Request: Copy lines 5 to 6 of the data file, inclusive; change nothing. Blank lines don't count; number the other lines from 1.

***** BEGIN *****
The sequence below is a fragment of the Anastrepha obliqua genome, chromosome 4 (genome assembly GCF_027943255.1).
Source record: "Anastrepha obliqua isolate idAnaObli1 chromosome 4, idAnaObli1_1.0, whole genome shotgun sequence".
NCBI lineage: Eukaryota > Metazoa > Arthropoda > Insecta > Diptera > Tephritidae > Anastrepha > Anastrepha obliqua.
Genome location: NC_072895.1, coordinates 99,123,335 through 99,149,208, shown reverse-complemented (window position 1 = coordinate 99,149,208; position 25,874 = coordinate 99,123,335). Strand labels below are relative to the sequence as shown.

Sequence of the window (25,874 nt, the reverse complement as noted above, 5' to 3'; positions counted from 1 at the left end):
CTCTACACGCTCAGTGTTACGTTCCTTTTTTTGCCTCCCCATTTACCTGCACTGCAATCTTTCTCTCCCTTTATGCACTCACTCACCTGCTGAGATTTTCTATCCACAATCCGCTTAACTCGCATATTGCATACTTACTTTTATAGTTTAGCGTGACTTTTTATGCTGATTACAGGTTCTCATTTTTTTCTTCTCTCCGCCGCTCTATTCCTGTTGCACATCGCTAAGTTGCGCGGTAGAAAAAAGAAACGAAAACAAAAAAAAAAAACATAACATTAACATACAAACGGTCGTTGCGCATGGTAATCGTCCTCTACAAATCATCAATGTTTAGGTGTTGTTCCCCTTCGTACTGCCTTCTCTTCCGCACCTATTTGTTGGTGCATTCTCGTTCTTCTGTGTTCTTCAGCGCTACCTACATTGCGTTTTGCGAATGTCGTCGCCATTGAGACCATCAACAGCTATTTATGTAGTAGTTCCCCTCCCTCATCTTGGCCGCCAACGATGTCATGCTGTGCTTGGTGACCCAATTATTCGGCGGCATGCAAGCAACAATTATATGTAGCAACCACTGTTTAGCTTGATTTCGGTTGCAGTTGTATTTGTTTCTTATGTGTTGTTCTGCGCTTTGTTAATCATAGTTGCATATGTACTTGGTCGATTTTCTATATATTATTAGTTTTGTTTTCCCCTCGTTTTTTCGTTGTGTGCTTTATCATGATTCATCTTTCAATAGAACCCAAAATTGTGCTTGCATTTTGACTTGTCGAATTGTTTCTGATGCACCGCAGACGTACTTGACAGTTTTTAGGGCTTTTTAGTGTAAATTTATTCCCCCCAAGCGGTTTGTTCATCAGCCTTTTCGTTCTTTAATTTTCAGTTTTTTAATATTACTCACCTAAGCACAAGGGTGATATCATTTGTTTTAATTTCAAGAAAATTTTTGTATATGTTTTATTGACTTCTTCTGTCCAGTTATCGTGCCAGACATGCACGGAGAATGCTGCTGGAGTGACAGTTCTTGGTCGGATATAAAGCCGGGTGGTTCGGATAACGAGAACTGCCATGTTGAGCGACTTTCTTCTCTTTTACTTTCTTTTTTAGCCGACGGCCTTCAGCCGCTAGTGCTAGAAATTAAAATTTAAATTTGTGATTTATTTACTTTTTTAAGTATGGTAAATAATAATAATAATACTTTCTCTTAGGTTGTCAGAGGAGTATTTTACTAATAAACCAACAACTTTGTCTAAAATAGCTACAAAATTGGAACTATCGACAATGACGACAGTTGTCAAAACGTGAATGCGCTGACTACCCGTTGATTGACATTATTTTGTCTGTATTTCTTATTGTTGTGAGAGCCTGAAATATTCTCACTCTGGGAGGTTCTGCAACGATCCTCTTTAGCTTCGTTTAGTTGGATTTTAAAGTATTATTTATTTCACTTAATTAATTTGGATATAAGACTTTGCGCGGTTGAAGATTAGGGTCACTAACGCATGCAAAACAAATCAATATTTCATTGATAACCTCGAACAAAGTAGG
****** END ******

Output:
Sequence of the window (25,874 nt, the reverse complement as noted above, 5' to 3'; positions counted from 1 at the left end):
CTCTACACGCTCAGTGTTACGTTCCTTTTTTTGCCTCCCCATTTACCTGCACTGCAATCTTTCTCTCCCTTTATGCACTCACTCACCTGCTGAGATTTTCTATCCACAATCCGCTTAACTCGCATATTGCATACTTACTTTTATAGTTTAGCGTGACTTTTTATGCTGATTACAGGTTCTCATTTTTTTCTTCTCTCCGCCGCTCTATTCCTGTTGCACATCGCTAAGTTGCGCGGTAGAAAAAAGAAACGAAAACAAAAAAAAAAAACATAACATTAACATACAAACGGTCGTTGCGCATGGTAATCGTCCTCTACAAATCATCAATGTTTAGGTGTTGTTCCCCTTCGTACTGCCTTCTCTTCCGCACCTATTTGTTGGTGCATTCTCGTTCTTCTGTGTTCTTCAGCGCTACCTACATTGCGTTTTGCGAATGTCGTCGCCATTGAGACCATCAACAGCTATTTATGTAGTAGTTCCCCTCCCTCATCTTGGCCGCCAACGATGTCATGCTGTGCTTGGTGACCCAATTATTCGGCGGCATGCAAGCAACAATTATATGTAGCAACCACTGTTTAGCTTGATTTCGGTTGCAGTTGTATTTGTTTCTTATGTGTTGTTCTGCGCTTTGTTAATCATAGTTGCATATGTACTTGGTCGATTTTCTATATATTATTAGTTTTGTTTTCCCCTCGTTTTTTCGTTGTGTGCTTTATCATGATTCATCTTTCAATAGAACCCAAAATTGTGCTTGCATTTTGACTTGTCGAATTGTTTCTGATGCACCGCAGACGTACTTGACAGTTTTTAGGGCTTTTTAGTGTAAATTTATTCCCCCCAAGCGGTTTGTTCATCAGCCTTTTCGTTCTTTAATTTTCAGTTTTTTAATATTACTCACCTAAGCACAAGGGTGATATCATTTGTTTTAATTTCAAGAAAATTTTTGTATATGTTTTATTGACTTCTTCTGTCCAGTTATCGTGCCAGACATGCACGGAGAATGCTGCTGGAGTGACAGTTCTTGGTCGGATATAAAGCCGGGTGGTTCGGATAACGAGAACTGCCATGTTGAGCGACTTTCTTCTCTTTTACTTTCTTTTTTAGCCGACGGCCTTCAGCCGCTAGTGCTAGAAATTAAAATTTAAATTTGTGATTTATTTACTTTTTTAAGTATGGTAAATAATAATAATAATACTTTCTCTTAGGTTGTCAGAGGAGTATTTTACTAATAAACCAACAACTTTGTCTAAAATAGCTACAAAATTGGAACTATCGACAATGACGACAGTTGTCAAAACGTGAATGCGCTGACTACCCGTTGATTGACATTATTTTGTCTGTATTTCTTATTGTTGTGAGAGCCTGAAATATTCTCACTCTGGGAGGTTCTGCAACGATCCTCTTTAGCTTCGTTTAGTTGGATTTTAAAGTATTATTTATTTCACTTAATTAATTTGGATATAAGACTTTGCGCGGTTGAAGATTAGGGTCACTAACGCATGCAAAACAAATCAATATTTCATTGATAACCTCGAACAAAGTAGG